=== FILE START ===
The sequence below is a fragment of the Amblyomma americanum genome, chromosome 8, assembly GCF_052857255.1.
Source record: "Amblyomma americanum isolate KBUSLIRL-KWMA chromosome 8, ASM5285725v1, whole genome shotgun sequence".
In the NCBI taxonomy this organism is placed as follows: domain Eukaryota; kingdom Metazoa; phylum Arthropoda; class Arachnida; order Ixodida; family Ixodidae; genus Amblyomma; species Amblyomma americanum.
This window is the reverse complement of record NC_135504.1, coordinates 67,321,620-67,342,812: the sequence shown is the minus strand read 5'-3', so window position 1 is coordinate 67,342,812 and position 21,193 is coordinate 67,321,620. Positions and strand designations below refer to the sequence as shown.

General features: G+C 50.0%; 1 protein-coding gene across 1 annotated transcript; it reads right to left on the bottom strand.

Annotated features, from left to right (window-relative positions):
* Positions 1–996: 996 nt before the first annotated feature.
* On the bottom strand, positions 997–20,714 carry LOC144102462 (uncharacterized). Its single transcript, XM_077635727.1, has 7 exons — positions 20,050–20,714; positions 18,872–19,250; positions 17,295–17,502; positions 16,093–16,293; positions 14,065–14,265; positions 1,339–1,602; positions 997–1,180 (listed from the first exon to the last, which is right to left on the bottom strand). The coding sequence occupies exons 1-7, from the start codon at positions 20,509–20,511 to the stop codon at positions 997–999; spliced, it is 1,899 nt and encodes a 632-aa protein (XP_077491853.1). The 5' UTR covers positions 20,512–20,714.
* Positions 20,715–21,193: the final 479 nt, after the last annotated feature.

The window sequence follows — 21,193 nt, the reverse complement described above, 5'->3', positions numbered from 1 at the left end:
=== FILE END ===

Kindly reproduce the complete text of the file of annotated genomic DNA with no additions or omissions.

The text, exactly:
The sequence below is a fragment of the Amblyomma americanum genome, chromosome 8, assembly GCF_052857255.1.
Source record: "Amblyomma americanum isolate KBUSLIRL-KWMA chromosome 8, ASM5285725v1, whole genome shotgun sequence".
In the NCBI taxonomy this organism is placed as follows: domain Eukaryota; kingdom Metazoa; phylum Arthropoda; class Arachnida; order Ixodida; family Ixodidae; genus Amblyomma; species Amblyomma americanum.
This window is the reverse complement of record NC_135504.1, coordinates 67,321,620-67,342,812: the sequence shown is the minus strand read 5'-3', so window position 1 is coordinate 67,342,812 and position 21,193 is coordinate 67,321,620. Positions and strand designations below refer to the sequence as shown.

General features: G+C 50.0%; 1 protein-coding gene across 1 annotated transcript; it reads right to left on the bottom strand.

Annotated features, from left to right (window-relative positions):
* Positions 1–996: 996 nt before the first annotated feature.
* On the bottom strand, positions 997–20,714 carry LOC144102462 (uncharacterized). Its single transcript, XM_077635727.1, has 7 exons — positions 20,050–20,714; positions 18,872–19,250; positions 17,295–17,502; positions 16,093–16,293; positions 14,065–14,265; positions 1,339–1,602; positions 997–1,180 (listed from the first exon to the last, which is right to left on the bottom strand). The coding sequence occupies exons 1-7, from the start codon at positions 20,509–20,511 to the stop codon at positions 997–999; spliced, it is 1,899 nt and encodes a 632-aa protein (XP_077491853.1). The 5' UTR covers positions 20,512–20,714.
* Positions 20,715–21,193: the final 479 nt, after the last annotated feature.

The window sequence follows — 21,193 nt, the reverse complement described above, 5'->3', positions numbered from 1 at the left end: